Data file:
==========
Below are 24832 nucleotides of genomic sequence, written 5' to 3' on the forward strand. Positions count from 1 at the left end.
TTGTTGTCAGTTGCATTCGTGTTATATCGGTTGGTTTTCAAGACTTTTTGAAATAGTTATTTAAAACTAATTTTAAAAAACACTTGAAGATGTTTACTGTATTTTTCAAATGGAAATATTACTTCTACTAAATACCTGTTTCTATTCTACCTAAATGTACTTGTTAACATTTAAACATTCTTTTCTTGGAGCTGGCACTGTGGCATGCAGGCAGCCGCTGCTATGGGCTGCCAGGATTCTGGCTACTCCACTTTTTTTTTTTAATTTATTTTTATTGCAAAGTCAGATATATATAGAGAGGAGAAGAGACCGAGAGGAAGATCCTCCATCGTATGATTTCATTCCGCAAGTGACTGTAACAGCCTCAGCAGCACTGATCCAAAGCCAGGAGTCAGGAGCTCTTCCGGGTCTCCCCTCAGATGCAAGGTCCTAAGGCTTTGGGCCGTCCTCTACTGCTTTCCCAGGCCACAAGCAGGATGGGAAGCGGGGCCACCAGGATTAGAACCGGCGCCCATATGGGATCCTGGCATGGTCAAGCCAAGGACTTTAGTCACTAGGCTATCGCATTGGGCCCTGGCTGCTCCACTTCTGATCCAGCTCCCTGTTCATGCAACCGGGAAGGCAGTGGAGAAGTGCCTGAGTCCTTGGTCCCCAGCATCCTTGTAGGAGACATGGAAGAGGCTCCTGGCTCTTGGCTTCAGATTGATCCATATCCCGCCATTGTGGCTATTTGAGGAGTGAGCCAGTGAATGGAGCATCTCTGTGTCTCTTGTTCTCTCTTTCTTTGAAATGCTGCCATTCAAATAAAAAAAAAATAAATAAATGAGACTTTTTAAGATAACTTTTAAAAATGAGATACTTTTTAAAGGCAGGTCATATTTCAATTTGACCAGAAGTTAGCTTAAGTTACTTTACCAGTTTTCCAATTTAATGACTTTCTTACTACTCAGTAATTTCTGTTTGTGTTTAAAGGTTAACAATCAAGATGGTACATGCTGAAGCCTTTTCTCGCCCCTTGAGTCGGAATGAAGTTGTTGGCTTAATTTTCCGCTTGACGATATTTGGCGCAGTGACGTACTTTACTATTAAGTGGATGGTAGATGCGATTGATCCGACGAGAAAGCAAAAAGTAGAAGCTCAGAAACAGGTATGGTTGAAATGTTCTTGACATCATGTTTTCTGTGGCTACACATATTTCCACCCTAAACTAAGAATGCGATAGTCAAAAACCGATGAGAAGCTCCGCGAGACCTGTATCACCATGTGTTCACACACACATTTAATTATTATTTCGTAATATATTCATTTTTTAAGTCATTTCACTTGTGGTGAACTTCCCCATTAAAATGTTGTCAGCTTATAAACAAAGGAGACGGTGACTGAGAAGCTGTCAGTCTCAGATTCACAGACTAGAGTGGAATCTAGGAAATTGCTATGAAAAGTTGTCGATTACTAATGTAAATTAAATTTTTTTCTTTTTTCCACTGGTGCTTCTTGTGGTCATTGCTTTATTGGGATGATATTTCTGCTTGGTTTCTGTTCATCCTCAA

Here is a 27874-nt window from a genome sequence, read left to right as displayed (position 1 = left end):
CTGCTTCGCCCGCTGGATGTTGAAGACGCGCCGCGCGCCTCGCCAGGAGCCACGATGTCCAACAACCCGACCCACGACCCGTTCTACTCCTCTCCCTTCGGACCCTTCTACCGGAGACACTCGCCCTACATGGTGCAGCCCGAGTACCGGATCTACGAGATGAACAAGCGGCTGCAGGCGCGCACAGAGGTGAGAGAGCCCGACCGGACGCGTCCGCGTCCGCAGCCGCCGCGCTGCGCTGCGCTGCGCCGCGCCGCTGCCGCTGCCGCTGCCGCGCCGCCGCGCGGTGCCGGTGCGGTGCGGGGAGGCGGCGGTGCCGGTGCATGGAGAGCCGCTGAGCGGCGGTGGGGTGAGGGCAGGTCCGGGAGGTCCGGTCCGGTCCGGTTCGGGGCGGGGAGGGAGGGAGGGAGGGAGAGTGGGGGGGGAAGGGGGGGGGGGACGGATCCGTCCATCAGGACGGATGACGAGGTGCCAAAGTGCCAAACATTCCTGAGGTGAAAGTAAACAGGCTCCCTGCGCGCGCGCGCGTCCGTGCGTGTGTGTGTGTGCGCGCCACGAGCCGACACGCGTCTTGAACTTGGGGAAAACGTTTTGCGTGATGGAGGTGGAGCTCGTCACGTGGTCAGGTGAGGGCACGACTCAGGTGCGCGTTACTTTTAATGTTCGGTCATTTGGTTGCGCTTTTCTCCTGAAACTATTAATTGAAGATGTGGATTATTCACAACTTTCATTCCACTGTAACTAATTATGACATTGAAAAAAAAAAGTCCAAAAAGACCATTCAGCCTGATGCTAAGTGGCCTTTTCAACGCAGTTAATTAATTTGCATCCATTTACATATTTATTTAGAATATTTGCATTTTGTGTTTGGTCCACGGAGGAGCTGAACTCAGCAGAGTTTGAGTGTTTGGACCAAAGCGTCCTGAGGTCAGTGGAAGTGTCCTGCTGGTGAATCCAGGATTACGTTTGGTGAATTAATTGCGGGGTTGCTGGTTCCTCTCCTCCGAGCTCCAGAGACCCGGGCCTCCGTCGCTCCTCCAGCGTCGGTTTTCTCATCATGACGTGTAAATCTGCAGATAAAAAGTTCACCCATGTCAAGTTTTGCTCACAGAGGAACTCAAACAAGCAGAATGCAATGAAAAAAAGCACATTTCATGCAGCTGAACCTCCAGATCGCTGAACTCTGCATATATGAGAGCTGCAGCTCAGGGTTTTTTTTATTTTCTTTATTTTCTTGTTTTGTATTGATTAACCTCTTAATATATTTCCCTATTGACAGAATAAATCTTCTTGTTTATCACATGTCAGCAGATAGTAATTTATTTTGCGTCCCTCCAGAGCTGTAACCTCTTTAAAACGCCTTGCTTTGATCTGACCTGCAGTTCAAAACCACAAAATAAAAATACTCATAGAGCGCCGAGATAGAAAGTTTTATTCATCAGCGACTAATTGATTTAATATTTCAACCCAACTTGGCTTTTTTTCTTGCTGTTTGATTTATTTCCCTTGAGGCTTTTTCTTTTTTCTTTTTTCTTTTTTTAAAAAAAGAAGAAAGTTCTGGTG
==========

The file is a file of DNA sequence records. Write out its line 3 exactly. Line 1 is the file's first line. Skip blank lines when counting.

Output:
Here is a 27874-nt window from a genome sequence, read left to right as displayed (position 1 = left end):